1. Camacho X,* Nedkoff L,* Wright FL, Nhiem N, Buajitti E, Goldacre R, Rosella LR, Seminog O, Tan EJ, Hayes A, Hayen A, Wilson N, Blakely T, Clarke P, (2022). ‘Relative contribution of trends in myocardial infarction event rates and case fatality to declines in mortality: an international comparative study of 1.95 million events in 80.4 million people in four countries’, Lancet Public Health. (*Joint first authors); https://doi.org/10.1016/S2468-...

2. Paige E, Doyle K, Jorm L, Banks E, Hsu M-P, Nedkoff L, Briffa T, Cadhillac DA, Mahoney R, Verjans J, Dwivedi G, Inouye M, Figtree G, (2021). ‘A versatile big data health system for Australia: driving improvements in cardiovascular health’, Heart Lung Circ; doi.org/10.1016/j.hlc. 2021.04.023

3. Wright FL, Townsend N, Greenland M, Goldacre MJ, Smolina K, Lacey B, Nedkoff L, (2021). ‘Long-term trends in population-based hospitalisation rates for myocardial infarction in England: a national database study of 3.5 million admissions, 1968-2016’, J Epidemiol Community Health; http://dx.doi.org/10.1136/jech...

4. Lopez D, Nedkoff L, Briffa T, Preen DB, Etherton-Beer C, Flicker L, Sanfilippo FM, (2021). ‘Effect of frailty on initiation of statins following incident acute coronary syndromes in patients aged ≥75 years’, Maturitas; https://doi.org/10.1016/j.matu...

5. Vander Hoorn, S. Murray K, Nedkoff L, Hankey GJ, Flicker L, Yeap BB, Almeida OP, Norman P, Brunekreef B, Nieuwenhuijsen M, Heyworth J, (2021). ‘Long-term exposure to outdoor air pollution and risk factors for cardiovascular disease within a cohort of older men in Perth’, PLOS One; doi.org/10.1371/journal.pone.0248931

6. Weber C, Hung J, Hickling S, Nedkoff L, Murray K, Li I, Briffa TG, (2021). ‘Incidence, risk predictors, and relative mortality risk of new heart failure in a hospitalised atrial fibrillation cohort: a Western Australia population-based study, 2000-2013, Heart; https://doi.org/10.1136/heartj...

7. Katzenellenbogen JM, Bond-Smith D, Seth R, Dempsey K, Cannon J, Stacey I, Wade V, de Klerk N, Greenland M, Sanfilippo F, Brown A, Carapetis J, Wyber R, Nedkoff L, Hung J, Bessarab D, Ralph A, (2020). ‘Contemporary incidence and prevalence of rheumatic fever and rheumatic heart disease in Australia using linked data: the case for policy change’, J Am Heart Assoc; https://doi.org/10.1161/JAHA.1...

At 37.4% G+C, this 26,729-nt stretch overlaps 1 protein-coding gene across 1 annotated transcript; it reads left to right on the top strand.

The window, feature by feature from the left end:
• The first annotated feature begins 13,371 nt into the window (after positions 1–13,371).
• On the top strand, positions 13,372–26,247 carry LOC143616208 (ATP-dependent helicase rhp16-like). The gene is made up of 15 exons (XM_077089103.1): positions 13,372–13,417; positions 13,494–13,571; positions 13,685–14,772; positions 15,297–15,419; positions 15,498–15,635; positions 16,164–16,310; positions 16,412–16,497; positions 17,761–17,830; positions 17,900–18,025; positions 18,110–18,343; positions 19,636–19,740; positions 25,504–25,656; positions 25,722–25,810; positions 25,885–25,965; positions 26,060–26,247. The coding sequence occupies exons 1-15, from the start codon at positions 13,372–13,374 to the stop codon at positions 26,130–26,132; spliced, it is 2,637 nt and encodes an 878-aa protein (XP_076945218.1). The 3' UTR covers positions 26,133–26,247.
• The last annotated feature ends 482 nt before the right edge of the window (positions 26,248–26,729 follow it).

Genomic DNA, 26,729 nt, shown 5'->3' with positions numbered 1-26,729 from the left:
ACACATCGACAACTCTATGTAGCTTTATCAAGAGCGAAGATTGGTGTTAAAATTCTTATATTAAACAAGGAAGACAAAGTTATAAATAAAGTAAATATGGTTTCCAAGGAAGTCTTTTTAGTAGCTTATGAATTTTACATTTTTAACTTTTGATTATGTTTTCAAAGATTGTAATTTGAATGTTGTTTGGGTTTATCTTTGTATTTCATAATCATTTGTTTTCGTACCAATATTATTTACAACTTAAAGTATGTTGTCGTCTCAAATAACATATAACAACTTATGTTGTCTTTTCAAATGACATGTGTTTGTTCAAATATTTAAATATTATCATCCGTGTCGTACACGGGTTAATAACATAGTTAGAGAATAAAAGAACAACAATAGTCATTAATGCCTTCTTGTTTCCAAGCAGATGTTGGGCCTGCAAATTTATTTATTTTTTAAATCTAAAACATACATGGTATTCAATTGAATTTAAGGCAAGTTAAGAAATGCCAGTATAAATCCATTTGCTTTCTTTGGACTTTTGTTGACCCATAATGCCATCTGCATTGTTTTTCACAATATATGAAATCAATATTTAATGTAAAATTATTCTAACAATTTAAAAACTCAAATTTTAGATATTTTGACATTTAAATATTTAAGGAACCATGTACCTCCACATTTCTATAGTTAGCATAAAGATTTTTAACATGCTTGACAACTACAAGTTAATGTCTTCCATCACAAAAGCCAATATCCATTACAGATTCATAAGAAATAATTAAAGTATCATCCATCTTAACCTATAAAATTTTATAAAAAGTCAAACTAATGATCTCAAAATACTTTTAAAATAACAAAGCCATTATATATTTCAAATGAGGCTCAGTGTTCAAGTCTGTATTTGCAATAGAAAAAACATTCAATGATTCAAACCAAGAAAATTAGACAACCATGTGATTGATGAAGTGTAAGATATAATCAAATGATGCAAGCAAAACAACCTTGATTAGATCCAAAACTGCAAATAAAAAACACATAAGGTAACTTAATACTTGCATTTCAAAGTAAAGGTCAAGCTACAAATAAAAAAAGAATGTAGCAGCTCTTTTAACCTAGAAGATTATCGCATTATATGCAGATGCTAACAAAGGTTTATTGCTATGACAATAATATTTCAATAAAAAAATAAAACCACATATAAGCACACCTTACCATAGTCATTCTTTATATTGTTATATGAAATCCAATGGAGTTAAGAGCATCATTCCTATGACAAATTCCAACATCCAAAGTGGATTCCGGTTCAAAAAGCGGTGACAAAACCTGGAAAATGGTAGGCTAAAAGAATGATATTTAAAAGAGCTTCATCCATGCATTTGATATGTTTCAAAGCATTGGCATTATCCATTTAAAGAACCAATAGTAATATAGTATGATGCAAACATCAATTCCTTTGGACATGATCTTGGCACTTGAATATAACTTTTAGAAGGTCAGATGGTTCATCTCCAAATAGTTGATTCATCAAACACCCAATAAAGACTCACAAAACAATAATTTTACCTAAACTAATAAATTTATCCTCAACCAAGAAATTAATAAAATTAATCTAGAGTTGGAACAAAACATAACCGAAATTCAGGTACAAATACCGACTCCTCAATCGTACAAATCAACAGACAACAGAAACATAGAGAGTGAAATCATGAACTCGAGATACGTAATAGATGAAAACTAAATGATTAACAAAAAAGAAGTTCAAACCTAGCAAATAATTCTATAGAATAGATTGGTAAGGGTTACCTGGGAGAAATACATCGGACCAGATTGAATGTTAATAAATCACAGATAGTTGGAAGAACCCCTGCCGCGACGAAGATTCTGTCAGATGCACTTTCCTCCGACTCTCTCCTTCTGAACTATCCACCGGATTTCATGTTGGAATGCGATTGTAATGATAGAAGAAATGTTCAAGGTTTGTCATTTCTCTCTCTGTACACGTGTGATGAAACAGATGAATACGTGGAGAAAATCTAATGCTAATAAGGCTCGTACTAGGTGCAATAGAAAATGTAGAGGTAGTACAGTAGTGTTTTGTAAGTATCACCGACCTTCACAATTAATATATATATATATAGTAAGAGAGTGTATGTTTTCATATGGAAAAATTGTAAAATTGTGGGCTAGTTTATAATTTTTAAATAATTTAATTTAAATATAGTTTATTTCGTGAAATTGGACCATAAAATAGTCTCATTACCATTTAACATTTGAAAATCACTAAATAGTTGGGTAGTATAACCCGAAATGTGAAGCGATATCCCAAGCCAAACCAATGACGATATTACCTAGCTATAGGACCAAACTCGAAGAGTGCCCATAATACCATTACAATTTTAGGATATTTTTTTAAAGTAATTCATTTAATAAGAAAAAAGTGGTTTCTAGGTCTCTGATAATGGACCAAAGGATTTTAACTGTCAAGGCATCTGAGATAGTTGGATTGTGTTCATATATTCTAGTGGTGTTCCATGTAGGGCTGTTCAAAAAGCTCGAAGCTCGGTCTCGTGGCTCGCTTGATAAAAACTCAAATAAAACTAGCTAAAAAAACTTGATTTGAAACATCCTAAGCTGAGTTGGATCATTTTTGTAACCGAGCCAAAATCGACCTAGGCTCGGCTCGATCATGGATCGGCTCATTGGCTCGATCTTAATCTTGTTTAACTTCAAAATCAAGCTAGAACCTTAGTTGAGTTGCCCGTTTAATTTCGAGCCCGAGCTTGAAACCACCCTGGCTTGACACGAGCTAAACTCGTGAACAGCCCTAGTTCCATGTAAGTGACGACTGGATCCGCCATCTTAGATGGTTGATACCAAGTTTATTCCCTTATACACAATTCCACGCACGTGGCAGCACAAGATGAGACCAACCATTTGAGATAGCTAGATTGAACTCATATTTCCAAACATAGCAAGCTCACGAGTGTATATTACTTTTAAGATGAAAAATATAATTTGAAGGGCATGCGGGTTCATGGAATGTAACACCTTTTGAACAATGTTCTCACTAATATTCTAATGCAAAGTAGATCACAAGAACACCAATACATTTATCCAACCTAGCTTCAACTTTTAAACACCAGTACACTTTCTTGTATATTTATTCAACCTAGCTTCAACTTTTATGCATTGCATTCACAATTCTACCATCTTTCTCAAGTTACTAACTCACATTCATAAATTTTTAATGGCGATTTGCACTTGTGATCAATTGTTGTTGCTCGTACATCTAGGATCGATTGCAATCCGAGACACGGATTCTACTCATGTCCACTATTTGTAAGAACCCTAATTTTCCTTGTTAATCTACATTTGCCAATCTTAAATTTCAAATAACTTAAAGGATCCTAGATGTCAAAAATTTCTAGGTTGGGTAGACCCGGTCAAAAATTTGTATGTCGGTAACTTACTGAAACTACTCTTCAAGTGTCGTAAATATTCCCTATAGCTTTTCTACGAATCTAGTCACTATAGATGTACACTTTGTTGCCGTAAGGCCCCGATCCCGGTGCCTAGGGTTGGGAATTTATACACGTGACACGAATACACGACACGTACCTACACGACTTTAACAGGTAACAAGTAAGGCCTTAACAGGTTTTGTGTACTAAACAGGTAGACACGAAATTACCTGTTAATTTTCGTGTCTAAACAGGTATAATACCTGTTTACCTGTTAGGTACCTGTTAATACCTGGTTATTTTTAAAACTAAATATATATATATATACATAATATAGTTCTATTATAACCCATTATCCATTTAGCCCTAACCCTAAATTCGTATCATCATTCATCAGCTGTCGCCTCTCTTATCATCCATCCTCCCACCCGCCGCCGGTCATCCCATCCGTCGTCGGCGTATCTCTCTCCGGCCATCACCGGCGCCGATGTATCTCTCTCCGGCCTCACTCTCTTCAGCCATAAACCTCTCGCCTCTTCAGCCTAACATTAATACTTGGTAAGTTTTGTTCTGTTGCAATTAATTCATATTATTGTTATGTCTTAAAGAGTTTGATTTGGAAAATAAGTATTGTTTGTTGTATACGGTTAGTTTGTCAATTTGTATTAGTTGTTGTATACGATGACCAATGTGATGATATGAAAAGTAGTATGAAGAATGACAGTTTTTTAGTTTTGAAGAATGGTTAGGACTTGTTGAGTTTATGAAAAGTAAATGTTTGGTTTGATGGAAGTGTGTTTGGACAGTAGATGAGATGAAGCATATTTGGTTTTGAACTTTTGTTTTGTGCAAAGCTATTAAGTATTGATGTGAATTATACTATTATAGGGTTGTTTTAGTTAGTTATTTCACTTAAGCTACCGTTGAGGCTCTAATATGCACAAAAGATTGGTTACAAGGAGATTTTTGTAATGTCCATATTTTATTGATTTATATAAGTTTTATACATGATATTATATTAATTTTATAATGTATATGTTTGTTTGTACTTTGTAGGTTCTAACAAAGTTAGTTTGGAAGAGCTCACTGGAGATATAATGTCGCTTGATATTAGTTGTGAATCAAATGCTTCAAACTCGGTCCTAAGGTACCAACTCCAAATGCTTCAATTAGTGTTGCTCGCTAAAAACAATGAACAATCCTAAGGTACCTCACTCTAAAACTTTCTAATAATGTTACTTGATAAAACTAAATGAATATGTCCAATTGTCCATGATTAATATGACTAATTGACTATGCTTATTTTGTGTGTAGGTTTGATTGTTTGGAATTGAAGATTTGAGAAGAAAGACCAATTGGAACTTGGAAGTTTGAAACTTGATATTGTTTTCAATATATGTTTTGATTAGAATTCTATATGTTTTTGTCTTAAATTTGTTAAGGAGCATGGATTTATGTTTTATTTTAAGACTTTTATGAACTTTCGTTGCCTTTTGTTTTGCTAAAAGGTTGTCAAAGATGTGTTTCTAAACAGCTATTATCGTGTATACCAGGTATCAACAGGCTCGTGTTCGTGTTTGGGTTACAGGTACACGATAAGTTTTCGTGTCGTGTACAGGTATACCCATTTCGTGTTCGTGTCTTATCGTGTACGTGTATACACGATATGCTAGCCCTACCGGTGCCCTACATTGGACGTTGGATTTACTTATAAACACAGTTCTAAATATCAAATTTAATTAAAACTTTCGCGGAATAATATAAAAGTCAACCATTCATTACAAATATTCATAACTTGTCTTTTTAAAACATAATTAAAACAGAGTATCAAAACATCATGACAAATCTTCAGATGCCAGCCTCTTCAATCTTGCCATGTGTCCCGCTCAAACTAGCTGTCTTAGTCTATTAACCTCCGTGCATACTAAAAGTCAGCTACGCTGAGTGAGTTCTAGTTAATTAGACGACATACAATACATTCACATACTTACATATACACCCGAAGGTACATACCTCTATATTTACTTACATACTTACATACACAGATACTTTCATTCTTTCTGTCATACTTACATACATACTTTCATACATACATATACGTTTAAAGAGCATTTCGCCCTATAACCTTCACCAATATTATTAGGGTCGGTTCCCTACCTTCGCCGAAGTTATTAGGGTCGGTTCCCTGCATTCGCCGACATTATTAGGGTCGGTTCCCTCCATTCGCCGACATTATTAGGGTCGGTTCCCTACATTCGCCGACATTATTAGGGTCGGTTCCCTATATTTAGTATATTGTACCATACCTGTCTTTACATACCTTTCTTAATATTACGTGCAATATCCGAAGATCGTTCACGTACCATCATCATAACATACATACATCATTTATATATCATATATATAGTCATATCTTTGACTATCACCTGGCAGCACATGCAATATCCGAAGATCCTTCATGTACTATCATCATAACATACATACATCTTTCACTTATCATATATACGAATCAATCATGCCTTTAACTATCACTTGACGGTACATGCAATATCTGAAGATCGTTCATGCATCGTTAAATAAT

8. D Bond-Smith, R Seth, N de Klerk, L Nedkoff, M Anderson, J Hung, J Cannon, K Griffiths, JM Katzenellenbogen, (2020). ‘Development and evaluation of a prediction model for ascertaining rheumatic heart disease status in administrative data’, Clin Epidemiol; https://doi.org/10.2147/clep.s...

9. Greenland M, Knuiman MW, Hung J, Nedkoff L, Arnet I, Rankin JM, Kilkenny MF, Sanfilippo FM, (2020). ‘Cardioprotective medication adherence in Western Australians in the first year after myocardial infarction: restricted cubic spline analysis of adherence-outcome relationships’, Sci Rep; https://doi.org/10.1038/s41598...

10. Nedkoff L,* Kelty EA,* Hung J, Thompson SC, Katzenellenbogen JM, (2020). ‘Differences in stroke risk and cardiovascular mortality for Aboriginal and other Australian patients with atrial fibrillation’, Med J Aust; doi:10.5694/mja2.50496

11. Nedkoff L,* Sarink D,* Briffa T, Shaw JE, Magliano DJ, Stevenson C, Mannan H, Knuiman M, Hung J, Hankey GJ, Norman P, Peeters A, (2018). ‘Trends in age- and sex-specific prevalence and incidence of cardiovascular disease in Western Australia’, Eur J Prev Cardiol; https://doi.org/10.1177/204748...

12. Nedkoff L, Knuiman M, Hung J, Briffa T, (2014). ‘Comparative trends in the incidence of hospitalized myocardial infarction and coronary heart disease in adults with and without diabetes mellitus in Western Australia from 1998 to 2010’, Circ Cardiovasc Qual Outcomes; https://doi.org/10.1161/CIRCOU...

13. Nedkoff L, Briffa T, Preen D, Sanfilippo F, Hung J, Ridout S, Knuiman M, Hobbs M. 2011. ‘Age-and sex specific trends in the incidence of hospitalized acute coronary syndromes in Western Australia’, Circ Cardiovasc Qual Outcomes; https://doi.org/10.1161/circou...

Acknowledgement of Country

The Victor Chang Cardiac Research Institute acknowledges the traditional custodians of the land, the Gadigal of the Eora nation, on which we meet, work, and discover.
Our Western Australian laboratories pay their respect to the Whadjuk Noongar who remain as the spiritual and cultural custodians of their land.